I expect we’re gonna hear more on this, from people who remember how he got the nickname, and from people who remember who was in, and maybe who took, the med school yearbook photo.

        Things are like to get worse for Northam from here on out.

        • Posted February 3, 2019 at 4:15 pm | Permalink

          What is actually “Coonman”? I google it, and all I get is Northam!

          • Diana MacPherson
            Posted February 3, 2019 at 4:27 pm | Permalink

            “Coon” is a racial slur against black people. Google only “coon”. Ken made the joke about a coon skin hat because it’s also short for “racoon”.

            • Ken Kukec
              Posted February 3, 2019 at 5:52 pm | Permalink

              Exactly. Unless Northam was famous for hunting raccoons in the Virginia hinterlands, the implications of the nickname “Coonman” are not good.

        • Posted February 3, 2019 at 6:00 pm | Permalink

          There is nothing doofus about my treasured Davey Crockett hat. Though I wouldn’t wear it outside home. I don’t think ol’ Walt Disney’s Davey Crockett shows would play well today. A fur wearing imperialist.

  45. dd
    Posted February 3, 2019 at 11:55 am | Permalink

    A smart column in Quillette about Gov Northam:

    “Perhaps just a few years ago, Northam’s apology and Saslaw’s defence would have been enough for the governor to be able to move on. We have all done things we’re not proud of in the past, and our most offensive and obnoxious moments do not encapsulate our lives. But given an American elite culture that is regressing to a secular version of old puritanical norms, whereby sinners are branded for life and there are political points to be scored for casting them into hellfire, it is not surprising that Northam was immediately deluged with calls to resign.”

    https://quillette.com/2019/02/02/the-ralph-northam-scandal-betrays-the-lefts-hypocrisy-on-forgiveness-and-rehabilitation/

    • a-non
      Posted February 3, 2019 at 5:49 pm | Permalink

      Good article, and lays out the comparison to views about ex-cons:

      > The Intercept, published a lengthy sympathetic piece about a convicted murderer’s run for city council. The man in question knifed another man to death, and spent close to two decades behind bars. The author of that article wrote that “his experiences certainly make him an important candidate, able to connect with the thousands who have been isolated and defined by previous misdeeds of theirs or others-

      “Misdeeds” meaning murder.

      Screwing up the dress code didn’t quite make it onto Moses’s top-10 list.

  46. rustybrown
    Posted February 3, 2019 at 12:02 pm | Permalink

    Northram campaign also coordinated with group presenting a disgusting, race-baiting ad against his opponent Gillespie. This type of activity makes America and race relations so much worse:

    https://www.nationalreview.com/corner/ed-gillespie-ralph-northam-race-baiting-latino-victory-fund-ad-was-coordinated/

  47. Posted February 3, 2019 at 12:21 pm | Permalink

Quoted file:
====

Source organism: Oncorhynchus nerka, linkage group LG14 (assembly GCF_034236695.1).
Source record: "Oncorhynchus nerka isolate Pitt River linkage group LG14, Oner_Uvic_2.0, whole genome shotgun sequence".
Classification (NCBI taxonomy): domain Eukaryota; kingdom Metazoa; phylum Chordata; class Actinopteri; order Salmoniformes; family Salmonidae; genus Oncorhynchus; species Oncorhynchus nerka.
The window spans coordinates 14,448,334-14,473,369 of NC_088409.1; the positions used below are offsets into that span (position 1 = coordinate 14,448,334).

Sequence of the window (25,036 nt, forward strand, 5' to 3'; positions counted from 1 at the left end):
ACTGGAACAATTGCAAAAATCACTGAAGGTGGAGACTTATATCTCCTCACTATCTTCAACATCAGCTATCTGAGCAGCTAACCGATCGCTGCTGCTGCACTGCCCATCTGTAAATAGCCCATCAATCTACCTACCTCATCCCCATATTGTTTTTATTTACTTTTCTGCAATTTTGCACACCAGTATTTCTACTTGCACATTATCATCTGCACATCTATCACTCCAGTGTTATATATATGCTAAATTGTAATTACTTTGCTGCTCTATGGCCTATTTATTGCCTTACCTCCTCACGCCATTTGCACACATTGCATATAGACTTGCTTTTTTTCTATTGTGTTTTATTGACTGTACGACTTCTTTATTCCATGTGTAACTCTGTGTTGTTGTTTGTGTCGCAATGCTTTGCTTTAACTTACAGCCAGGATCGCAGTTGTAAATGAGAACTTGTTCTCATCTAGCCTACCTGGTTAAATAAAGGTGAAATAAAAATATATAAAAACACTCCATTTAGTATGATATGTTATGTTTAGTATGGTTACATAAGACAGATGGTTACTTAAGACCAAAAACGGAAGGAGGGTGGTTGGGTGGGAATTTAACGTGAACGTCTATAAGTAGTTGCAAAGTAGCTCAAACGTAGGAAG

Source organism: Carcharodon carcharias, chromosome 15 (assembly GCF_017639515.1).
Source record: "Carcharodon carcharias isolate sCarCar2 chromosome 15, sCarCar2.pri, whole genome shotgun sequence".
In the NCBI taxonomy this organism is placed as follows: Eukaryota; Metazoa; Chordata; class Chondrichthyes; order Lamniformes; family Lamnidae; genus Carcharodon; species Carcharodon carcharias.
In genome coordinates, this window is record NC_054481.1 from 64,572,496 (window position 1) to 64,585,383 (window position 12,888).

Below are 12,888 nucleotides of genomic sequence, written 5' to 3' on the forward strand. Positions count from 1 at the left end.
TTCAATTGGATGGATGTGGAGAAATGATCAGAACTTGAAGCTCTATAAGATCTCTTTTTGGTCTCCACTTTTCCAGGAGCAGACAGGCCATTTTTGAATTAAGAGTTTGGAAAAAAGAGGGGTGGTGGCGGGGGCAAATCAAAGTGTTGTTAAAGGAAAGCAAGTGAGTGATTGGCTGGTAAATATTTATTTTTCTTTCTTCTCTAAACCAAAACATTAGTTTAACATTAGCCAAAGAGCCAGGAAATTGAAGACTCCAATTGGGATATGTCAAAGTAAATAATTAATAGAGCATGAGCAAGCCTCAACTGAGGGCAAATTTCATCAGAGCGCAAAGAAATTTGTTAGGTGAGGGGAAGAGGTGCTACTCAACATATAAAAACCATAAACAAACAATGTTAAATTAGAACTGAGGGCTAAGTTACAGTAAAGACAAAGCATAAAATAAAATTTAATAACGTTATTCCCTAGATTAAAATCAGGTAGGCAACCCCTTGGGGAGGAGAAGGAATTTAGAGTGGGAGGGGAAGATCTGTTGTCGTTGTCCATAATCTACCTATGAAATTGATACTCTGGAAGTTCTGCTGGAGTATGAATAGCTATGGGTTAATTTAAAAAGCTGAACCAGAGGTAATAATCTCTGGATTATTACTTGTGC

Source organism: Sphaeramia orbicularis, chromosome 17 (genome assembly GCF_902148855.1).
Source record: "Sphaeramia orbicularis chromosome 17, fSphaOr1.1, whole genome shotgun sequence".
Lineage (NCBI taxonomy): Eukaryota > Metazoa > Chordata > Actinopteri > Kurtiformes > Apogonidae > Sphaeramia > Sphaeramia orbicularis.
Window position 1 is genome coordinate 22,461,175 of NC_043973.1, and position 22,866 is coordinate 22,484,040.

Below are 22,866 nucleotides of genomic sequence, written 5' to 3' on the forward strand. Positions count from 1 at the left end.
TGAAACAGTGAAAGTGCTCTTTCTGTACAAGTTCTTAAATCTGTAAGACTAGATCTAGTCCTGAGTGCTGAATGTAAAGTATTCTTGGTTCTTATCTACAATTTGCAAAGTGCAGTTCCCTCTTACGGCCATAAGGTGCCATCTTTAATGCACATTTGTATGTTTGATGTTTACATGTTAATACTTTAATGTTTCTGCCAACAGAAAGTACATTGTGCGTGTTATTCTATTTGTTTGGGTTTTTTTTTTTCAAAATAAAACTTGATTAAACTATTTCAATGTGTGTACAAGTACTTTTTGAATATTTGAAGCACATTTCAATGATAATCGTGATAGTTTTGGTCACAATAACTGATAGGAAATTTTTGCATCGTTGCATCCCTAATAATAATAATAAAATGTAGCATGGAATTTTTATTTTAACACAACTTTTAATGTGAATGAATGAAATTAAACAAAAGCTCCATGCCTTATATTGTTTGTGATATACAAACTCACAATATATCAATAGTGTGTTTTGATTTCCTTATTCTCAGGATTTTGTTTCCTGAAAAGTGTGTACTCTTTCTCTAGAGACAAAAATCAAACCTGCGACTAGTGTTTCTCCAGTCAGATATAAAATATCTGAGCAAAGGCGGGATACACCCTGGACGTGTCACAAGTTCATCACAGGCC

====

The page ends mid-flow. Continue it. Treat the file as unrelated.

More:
I voted Yes, though, as a non-American, I hardly have any word in who should be Governor of Virginia. But I wouldn’t want Dr. Northam to have any position of power over me, and I don’t see why others have to put up with this. It would be another matter if Virginians had known this before and had elected him nonetheless. But it was not known before the elections, and if it was, I don’t think he would have been elected.

    Ken and Randall mentioned the attitude of black voters, of whom 100% want him to resign. If he keeps his position, this will drive one more wedge between whites and blacks.

    Republicans are of course salivating. Can anyone blame them for this? In their writings, they regularly remind that the Democratic Party used to support slavery.

  48. Robb McAllister
    Posted February 3, 2019 at 12:22 pm | Permalink

    Yes, he should–NOT because of the blackface, but because he’s a liar, and not a very good one. The blackface pic is on HIS yearbook page, he admitted it was him, and now denies it. It’s his yearbook page, and his nickname was ‘Coonman.’

    The same goes for Kavanagh, and for the same reason. The sexual assault accusations are now beside the point. He said he didn’t know the meaning of slang terms on his own yearbook page, terms that any kid from that (my) era would know, terms my friends all knew when I asked them. The one that easily comes to mind: He said that a reference to the “six F’s,” which meant “Find ’em, French ’em, Feel ’em, Finger ’em, F**k ’em, Forget ’em”–Kav said it was a reference to someone whom he knew that stuttered.

    What blows me away is that these things were printed–not just scribbled by a yearbook signer–but actually printed in 1980s yearbooks. Not in my Catholic yearbook, I assure you.

    Yet another thing that saddens me (that I directly attribute to this era of President [sic] 45) is that you don’t even have to be a convincing liar anymore.

    • Posted February 3, 2019 at 12:45 pm | Permalink

      I have just read something bizarre about that yearbook:

      “This is not the only photo featuring someone in blackface in the 1984 yearbook. According to the Richmond Times-Dispatch, there are several others… On the page opposite Northam’s there’s a photo of three men, two of whom appear to be in blackface. There is one other photo with a man in blackface on a different page of the same yearbook, the article said.”

      https://www.yahoo.com/news/eastern-virginia-medical-school-officials-033814394.html